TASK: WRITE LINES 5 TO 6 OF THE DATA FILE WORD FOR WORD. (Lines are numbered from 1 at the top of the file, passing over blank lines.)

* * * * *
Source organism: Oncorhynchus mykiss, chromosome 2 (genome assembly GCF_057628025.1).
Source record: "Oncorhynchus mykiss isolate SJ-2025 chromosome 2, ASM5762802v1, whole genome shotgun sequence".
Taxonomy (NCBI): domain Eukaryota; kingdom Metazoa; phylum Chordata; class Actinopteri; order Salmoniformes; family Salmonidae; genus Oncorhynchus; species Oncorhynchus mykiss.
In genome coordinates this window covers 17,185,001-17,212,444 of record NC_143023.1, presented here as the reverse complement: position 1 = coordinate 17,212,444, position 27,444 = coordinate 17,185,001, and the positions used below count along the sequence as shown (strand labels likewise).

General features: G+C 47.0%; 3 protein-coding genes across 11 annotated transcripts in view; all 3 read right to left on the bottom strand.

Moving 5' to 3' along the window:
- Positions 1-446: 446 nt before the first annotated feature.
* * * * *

General features: G+C 47.0%; 3 protein-coding genes across 11 annotated transcripts in view; all 3 read right to left on the bottom strand.

Moving 5' to 3' along the window: